• 2013 Great Alaska Shootout tournament champions
  • 2011 Battle 4 Atlantis tournament champions
  • 16 wins against power-conference opponents, with an 8-6 record against Atlantic Coast Conference teams
  • Four wins against ranked teams
  • Appearance in the first three inaugural Ivy League tournaments
  • Thirteen (13) first team All-Ivy League selections, four Ivy League Rookies of the Year (Kyle Casey '13-14, Siyani Chambers '16-17, Bryce Aiken ’20 and Noah Kirkwood ’22), two Ivy League Defensive Players of the Year (Steve Moundou-Missi ’15 & Agunwa Okolie ’16), three Ivy League Players of the Year (Keith Wright ’12, Wesley Saunders '15 & Seth Towns ’20), and one NBA signee (Jeremy Lin ’10). 

Among Amaker’s career achievements:

  • 406-270 record (.600)
  • 14 postseason appearances
  • 2004 NIT championship
  • Five NCAA tournament appearances, including 2000 Sweet Sixteen
  • Coached six NBA players

For the second year in-a-row, and the seventh time in nine seasons, Harvard earned the Ivy League championship. Bryce Aiken was a unanimous All-Ivy League first team selection, while Noah Kirkwood became Harvard’s fourth Ivy League Rookie of the Year under Amaker. The Crimson capped the 2018-19 season with its second-straight trip to the NIT, where it earned the first win in the event in program history, over Georgetown (71-68).

The Crimson captured its sixth Ivy League crown in program history in 2017-18, each coming under Amaker, and earned its second-ever berth to the National Invitation Tournament (NIT). Seth Towns capped a tremendous season as the Ivy League Player of the Year and All-America selection, while Chris Lewis and Justin Bassey also garnered All-Ivy recognition. With a victory over Dartmouth on Jan. 20, Amaker became the fifth head coach in Ivy League history to reach 200 wins at an Ivy program, doing it the second-fastest in the conference’s history.

Harvard capped the 2016-17 season with an appearance in the inaugural Ivy League tournament. The Crimson - the 10th-youngest team according to KenPom rankings - finished 18-10 overall, including a 10-4 mark in Ancient Eight play. On Dec. 7, 2016, Amaker became the all-time winningest men's basketball coach in Harvard history, surpassing the previous mark with a 74-66 win at Boston College. Amaker also ended the season as the all-time leader at Harvard in Ivy wins (94).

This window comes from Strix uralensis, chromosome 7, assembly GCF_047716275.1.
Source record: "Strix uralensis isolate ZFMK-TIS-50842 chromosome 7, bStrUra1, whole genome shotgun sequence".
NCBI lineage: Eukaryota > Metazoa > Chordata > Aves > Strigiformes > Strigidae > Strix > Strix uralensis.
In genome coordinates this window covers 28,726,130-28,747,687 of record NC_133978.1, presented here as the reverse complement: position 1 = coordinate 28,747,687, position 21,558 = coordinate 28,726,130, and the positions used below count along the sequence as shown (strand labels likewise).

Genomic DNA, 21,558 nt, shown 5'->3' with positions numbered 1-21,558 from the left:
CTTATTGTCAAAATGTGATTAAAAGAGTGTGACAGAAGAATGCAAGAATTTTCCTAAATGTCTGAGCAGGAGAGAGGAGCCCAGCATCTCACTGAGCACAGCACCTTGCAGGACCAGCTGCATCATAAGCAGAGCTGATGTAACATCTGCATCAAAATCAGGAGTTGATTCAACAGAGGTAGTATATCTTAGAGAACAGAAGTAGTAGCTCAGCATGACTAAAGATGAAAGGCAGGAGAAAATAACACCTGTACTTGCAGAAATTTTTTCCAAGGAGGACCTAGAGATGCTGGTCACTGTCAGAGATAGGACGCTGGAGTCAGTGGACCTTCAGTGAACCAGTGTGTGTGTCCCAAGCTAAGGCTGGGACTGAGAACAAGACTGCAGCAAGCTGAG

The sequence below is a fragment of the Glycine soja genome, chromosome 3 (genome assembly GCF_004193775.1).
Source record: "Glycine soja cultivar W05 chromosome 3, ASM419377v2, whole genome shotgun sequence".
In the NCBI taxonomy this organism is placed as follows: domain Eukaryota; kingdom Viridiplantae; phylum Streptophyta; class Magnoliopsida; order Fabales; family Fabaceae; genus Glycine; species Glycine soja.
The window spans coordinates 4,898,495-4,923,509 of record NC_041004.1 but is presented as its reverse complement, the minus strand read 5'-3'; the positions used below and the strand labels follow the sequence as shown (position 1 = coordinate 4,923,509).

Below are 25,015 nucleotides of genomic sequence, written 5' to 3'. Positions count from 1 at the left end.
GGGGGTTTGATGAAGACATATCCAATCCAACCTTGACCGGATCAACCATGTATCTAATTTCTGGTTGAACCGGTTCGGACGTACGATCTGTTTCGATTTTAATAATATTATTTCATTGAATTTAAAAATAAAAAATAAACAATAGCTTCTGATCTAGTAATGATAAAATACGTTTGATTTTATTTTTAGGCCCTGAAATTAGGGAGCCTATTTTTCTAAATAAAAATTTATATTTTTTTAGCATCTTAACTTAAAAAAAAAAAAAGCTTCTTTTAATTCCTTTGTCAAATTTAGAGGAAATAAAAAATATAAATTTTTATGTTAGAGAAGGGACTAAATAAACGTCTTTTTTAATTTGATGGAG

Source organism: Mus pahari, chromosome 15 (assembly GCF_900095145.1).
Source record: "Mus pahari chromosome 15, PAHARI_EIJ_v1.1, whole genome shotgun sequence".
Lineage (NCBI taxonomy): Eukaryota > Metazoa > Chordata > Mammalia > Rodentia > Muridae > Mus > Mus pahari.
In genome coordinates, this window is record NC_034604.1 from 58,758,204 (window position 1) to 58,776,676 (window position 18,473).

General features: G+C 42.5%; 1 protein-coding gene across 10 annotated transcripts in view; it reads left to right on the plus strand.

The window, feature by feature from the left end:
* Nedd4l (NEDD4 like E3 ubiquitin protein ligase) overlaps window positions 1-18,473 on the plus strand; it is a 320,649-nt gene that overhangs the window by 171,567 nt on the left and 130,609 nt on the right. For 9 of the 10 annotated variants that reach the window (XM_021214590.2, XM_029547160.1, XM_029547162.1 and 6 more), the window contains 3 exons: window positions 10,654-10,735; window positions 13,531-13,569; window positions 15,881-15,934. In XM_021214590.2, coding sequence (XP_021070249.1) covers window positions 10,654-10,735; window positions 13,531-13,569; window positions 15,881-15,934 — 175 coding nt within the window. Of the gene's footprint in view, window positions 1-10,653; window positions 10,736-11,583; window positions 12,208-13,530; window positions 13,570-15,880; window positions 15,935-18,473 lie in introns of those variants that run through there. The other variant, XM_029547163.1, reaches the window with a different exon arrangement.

In 2014-15, Harvard finished the regular season tied with Yale for the Ancient Eight crown. The Crimson defeated the Bulldogs in a one-game playoff for the right to represent the Ivy League in the NCAA tournament, where it fell to fourth-seeded North Carolina, 67-65, despite taking a 65-63 lead with 1:15 to play. Harvard also completed its second straight season sweep of traditional Ivy powers Penn and Princeton during the regular season, becoming the first program in conference history to do in consecutive years.

In 2013-14, the 12th-seeded Crimson knocked off fifth-seeded Cincinnati in the tournament's second round, and nearly pulled off an upset of fourth-seeded Michigan State to reach the Sweet 16. Harvard finished the year with a 27-5 overall record and a 13-1 mark in the Ivy League, setting program bests for both overall victories and conference victories, and also captured the title at the Great Alaska Shootout along the way. Additionally, a record six Crimson were named to the All-Ivy League teams, including player of the year Wesley Saunders '15.

A year earlier, Harvard earned a historic win in the NCAA tournament as the 14th-seeded Crimson upset third-seeded New Mexico, which was ranked 10th nationally. The victory was the first by the Crimson against a top-10 opponent and left Harvard among the nation’s top 32 teams at season’s end. The 2012-13 season also saw Amaker become the fourth head coach to win 100 games at Harvard, reaching that milestone on Jan. 5, 2013, when the Crimson defeated Rice, 92-62.